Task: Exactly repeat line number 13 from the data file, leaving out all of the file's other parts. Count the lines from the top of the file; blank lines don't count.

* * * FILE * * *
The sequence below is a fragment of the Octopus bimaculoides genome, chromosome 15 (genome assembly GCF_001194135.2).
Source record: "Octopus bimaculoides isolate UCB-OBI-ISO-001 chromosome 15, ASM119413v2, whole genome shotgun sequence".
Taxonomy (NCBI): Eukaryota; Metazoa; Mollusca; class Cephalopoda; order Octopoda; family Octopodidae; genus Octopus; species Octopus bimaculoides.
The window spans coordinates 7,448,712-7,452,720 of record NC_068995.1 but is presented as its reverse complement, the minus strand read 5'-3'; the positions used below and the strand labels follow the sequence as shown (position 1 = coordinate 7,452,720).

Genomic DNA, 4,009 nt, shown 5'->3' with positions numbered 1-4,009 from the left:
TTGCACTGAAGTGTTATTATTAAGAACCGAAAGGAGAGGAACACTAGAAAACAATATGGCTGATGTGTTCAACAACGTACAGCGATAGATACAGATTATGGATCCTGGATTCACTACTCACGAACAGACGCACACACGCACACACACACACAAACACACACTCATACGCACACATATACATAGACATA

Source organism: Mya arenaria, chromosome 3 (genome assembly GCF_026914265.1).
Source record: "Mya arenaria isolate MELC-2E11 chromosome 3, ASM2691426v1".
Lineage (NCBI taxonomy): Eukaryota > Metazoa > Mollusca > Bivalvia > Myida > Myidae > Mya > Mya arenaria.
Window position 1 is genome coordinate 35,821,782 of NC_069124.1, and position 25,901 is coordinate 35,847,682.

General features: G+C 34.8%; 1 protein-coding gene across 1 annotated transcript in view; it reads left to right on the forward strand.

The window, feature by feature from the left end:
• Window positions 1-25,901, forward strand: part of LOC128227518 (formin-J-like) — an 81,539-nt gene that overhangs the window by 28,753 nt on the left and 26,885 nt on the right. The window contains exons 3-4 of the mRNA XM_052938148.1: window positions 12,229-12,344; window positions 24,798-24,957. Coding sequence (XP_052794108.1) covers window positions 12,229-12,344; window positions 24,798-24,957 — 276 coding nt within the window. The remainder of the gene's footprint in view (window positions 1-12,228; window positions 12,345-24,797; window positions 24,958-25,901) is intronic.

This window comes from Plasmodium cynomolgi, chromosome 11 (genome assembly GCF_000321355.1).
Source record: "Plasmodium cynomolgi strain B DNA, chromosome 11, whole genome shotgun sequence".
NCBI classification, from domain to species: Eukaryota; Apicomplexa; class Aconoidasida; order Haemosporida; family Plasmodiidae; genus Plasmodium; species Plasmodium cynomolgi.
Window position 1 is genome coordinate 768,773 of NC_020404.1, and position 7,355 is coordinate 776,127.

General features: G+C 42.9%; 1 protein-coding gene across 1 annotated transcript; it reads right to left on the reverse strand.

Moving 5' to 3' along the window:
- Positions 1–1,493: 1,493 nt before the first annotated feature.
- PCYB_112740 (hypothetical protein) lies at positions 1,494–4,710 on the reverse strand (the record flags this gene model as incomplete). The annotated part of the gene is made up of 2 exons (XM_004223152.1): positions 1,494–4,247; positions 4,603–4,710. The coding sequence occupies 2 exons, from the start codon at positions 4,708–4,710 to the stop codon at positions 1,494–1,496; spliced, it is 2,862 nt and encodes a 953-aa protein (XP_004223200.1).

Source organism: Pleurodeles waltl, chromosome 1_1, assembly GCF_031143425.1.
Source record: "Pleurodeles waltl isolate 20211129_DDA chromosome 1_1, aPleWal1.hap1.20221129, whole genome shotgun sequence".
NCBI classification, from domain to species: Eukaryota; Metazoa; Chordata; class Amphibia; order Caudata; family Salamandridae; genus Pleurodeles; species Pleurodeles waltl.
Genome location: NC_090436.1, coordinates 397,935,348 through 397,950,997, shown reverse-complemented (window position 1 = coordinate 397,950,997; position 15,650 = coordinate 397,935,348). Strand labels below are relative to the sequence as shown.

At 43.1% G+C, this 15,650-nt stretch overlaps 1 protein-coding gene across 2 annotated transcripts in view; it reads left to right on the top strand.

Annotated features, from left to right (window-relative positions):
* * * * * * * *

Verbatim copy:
• Window positions 1-25,901, forward strand: part of LOC128227518 (formin-J-like) — an 81,539-nt gene that overhangs the window by 28,753 nt on the left and 26,885 nt on the right. The window contains exons 3-4 of the mRNA XM_052938148.1: window positions 12,229-12,344; window positions 24,798-24,957. Coding sequence (XP_052794108.1) covers window positions 12,229-12,344; window positions 24,798-24,957 — 276 coding nt within the window. The remainder of the gene's footprint in view (window positions 1-12,228; window positions 12,345-24,797; window positions 24,958-25,901) is intronic.